This is the first year Gateway students participated in the California Invention Convention. 5th-grade teacher, Kurt Almendras is passionate about the idea of creating and inventing. Design challenges are also part of the co-curricular classes in Gateway’s Discovery Center. Students are challenged to solve problems using hands-on projects using the invention process of Identifying, Understanding, Ideating, Designing, Testing, Building, and adjusting their designs.

The process

5th graders completed three design challenges that lead up to the Invention Convention project.

Using foam disks, cardboard, straws, coffee stirrers, and tape, students had to design an apparatus that traveled approximately 2 meters.
Using 20 pieces of spaghetti and tape, students had to create a structure that could support a marshmallow at the top of the structure.
Students had to take an empty toilet paper roll and turn it into something else. Students then presented their projects to their Kindergarten buddies.

Three Gateway School inventions and their inventors were among those selected to move on to Nationals.

Congratulations to Kate (Windmill on Wheels), Nate and Milo (Produce Protector), and Piper (Solo Soccer Touch Trainer). Good luck at Nationals!

Kate (Windmill on Wheels)
Nate and Milo (Produce Protector)
Piper (Solo Soccer Touch Trainer)

Observe. Engage. Persist. Express.

Kindergarten: Lines –> Maps

Using black paint and a variety of wheeled toy vehicles, Kindergartners observed closely to discover, compare, and contrast the lines and textures created from each tire. Some of the tracks we created were smooth and solid, while others bumped and skipped as they rolled. This investigation eventually shifted to imaginative play involving the different types of vehicles, which is always fun!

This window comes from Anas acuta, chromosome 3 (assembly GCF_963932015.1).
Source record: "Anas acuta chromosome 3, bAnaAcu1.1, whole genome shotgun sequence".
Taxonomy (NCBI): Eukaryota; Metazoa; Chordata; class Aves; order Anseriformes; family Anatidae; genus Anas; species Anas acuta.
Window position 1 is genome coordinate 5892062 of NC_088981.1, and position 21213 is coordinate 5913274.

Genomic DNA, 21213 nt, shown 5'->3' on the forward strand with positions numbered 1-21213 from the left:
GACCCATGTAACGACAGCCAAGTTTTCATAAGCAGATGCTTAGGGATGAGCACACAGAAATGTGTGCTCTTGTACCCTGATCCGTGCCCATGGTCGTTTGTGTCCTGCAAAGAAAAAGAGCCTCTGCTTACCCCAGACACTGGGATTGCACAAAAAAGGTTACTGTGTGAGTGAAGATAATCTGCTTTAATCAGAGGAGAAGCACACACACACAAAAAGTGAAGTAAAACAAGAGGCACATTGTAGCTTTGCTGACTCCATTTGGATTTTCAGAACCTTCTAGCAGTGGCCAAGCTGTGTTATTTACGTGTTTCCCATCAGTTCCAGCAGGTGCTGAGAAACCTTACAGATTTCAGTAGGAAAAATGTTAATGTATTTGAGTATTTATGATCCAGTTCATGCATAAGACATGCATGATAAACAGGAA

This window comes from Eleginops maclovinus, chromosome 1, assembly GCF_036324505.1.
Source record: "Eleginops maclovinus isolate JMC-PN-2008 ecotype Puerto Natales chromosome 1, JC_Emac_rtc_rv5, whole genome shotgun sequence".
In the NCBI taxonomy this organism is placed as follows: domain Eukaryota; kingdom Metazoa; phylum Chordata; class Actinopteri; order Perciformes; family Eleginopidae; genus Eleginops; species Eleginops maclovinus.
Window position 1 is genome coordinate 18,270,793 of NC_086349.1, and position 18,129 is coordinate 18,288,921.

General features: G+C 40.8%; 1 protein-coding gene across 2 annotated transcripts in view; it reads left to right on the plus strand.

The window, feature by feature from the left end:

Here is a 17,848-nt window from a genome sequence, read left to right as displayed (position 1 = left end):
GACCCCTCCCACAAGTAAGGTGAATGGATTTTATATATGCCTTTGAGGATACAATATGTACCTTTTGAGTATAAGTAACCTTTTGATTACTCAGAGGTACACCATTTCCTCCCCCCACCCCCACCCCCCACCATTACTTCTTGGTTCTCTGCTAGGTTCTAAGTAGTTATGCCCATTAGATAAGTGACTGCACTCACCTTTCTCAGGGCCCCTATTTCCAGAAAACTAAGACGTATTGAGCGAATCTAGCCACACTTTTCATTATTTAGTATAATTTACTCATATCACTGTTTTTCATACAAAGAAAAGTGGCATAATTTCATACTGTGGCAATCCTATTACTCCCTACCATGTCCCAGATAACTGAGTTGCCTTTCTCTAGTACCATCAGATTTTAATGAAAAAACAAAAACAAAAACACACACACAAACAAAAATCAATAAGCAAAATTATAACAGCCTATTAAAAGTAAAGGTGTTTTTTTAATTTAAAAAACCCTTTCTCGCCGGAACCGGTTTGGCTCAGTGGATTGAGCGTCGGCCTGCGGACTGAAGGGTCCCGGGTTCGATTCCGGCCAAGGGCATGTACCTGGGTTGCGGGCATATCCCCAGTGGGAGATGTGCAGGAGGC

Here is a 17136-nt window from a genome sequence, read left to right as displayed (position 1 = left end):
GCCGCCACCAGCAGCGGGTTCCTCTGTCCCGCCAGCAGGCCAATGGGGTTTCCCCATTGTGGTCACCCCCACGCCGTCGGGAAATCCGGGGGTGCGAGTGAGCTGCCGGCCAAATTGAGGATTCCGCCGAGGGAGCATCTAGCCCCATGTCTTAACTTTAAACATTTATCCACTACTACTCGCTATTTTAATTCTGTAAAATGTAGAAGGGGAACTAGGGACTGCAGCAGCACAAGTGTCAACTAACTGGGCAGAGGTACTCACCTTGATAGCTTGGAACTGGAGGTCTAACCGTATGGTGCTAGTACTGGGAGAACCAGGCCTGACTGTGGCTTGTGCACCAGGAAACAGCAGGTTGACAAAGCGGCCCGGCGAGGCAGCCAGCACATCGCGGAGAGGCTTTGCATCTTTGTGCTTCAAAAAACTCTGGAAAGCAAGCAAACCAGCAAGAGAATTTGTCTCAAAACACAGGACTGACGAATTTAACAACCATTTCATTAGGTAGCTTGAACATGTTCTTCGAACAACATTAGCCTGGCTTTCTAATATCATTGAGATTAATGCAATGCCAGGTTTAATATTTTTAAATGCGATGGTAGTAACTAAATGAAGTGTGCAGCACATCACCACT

Using our investigative knowledge of lines, we continued to explore the subject through the lens of maps. This was an emergent topic that came about from student interest. To begin, we observed and altered existing maps, looking closely to name the types of lines we noticed, as well as adding our own markings. We discussed what a map is, can be, and can help us with, and the many different types of maps we may see. 

1st Grade: Color –> Shapes

What is a shape? Through inquiry, trial, and discussion, 1st graders discovered that shapes are in fact flat, enclosed pieces of space and that there are many different kinds. We began breaking down the shapes into two categories: geometric shapes (shapes used in math/shapes that “have names” to define their characteristics) and organic shapes (all-natural shapes that do not have names concrete defined qualities).